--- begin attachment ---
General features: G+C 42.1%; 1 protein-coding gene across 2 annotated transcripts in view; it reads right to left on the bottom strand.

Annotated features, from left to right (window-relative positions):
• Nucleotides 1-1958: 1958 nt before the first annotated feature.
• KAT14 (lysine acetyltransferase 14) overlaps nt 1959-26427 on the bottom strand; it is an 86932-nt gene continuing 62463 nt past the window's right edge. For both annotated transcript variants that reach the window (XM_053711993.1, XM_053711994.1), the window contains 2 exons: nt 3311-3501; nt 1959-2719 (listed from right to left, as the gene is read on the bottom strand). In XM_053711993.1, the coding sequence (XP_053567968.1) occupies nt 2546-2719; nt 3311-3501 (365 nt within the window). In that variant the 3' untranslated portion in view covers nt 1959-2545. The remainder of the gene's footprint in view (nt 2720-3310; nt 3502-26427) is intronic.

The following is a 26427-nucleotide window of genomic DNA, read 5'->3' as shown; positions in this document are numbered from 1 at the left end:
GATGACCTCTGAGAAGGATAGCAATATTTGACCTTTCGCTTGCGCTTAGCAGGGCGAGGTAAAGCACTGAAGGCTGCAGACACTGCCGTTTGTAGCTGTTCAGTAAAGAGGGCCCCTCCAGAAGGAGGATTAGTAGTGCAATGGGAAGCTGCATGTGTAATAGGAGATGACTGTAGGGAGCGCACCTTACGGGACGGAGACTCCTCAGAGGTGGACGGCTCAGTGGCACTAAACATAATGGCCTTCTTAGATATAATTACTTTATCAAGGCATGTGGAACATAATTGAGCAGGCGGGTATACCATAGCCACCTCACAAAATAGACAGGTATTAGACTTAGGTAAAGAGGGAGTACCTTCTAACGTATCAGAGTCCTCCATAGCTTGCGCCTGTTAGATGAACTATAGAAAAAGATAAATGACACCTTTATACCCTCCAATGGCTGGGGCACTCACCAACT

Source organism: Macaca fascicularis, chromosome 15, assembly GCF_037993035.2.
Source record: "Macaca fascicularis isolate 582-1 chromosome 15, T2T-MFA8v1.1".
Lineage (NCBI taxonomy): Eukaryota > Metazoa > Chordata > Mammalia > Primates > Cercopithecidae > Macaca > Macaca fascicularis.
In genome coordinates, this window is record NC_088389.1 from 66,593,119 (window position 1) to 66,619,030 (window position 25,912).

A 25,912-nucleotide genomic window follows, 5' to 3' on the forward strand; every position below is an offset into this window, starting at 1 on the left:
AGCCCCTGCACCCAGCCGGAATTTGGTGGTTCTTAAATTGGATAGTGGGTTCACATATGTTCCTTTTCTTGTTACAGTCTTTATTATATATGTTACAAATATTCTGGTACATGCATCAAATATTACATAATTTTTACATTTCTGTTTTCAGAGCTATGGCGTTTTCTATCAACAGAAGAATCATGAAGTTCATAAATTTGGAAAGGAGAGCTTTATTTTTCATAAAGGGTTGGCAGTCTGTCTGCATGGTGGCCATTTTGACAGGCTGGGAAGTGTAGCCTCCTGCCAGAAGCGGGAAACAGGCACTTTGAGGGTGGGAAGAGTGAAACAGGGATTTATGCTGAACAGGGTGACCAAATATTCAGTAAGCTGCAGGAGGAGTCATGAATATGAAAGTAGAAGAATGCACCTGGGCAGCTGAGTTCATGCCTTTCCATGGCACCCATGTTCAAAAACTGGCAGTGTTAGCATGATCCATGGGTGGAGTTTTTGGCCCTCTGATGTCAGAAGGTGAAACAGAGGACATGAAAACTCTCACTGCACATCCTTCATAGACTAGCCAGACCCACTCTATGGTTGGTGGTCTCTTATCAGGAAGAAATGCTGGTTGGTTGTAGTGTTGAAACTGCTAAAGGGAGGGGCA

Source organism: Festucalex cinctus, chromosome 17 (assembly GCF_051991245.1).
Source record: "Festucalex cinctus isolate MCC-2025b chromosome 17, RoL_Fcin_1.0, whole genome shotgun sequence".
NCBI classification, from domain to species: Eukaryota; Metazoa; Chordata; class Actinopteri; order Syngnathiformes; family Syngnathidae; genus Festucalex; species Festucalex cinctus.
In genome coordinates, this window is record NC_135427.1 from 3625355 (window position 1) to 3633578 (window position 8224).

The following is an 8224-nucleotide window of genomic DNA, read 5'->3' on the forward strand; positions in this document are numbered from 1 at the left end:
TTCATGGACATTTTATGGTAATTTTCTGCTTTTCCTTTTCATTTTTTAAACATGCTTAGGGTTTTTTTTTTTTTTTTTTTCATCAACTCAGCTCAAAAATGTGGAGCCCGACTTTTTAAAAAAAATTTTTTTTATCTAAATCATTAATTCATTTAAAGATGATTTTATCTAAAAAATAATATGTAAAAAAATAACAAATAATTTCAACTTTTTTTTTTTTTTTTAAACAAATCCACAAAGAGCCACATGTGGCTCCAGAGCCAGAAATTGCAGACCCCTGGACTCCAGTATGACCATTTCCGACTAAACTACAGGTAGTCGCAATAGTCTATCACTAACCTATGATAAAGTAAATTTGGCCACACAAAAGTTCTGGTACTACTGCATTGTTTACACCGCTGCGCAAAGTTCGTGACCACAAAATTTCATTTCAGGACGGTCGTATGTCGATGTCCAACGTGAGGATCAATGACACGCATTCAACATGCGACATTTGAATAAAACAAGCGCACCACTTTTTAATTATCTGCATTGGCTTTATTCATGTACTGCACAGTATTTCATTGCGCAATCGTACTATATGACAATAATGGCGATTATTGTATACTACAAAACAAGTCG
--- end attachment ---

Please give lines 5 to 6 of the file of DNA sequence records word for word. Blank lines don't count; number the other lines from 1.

The following is a 26427-nucleotide window of genomic DNA, read 5'->3' as shown; positions in this document are numbered from 1 at the left end:
GATGACCTCTGAGAAGGATAGCAATATTTGACCTTTCGCTTGCGCTTAGCAGGGCGAGGTAAAGCACTGAAGGCTGCAGACACTGCCGTTTGTAGCTGTTCAGTAAAGAGGGCCCCTCCAGAAGGAGGATTAGTAGTGCAATGGGAAGCTGCATGTGTAATAGGAGATGACTGTAGGGAGCGCACCTTACGGGACGGAGACTCCTCAGAGGTGGACGGCTCAGTGGCACTAAACATAATGGCCTTCTTAGATATAATTACTTTATCAAGGCATGTGGAACATAATTGAGCAGGCGGGTATACCATAGCCACCTCACAAAATAGACAGGTATTAGACTTAGGTAAAGAGGGAGTACCTTCTAACGTATCAGAGTCCTCCATAGCTTGCGCCTGTTAGATGAACTATAGAAAAAGATAAATGACACCTTTATACCCTCCAATGGCTGGGGCACTCACCAACT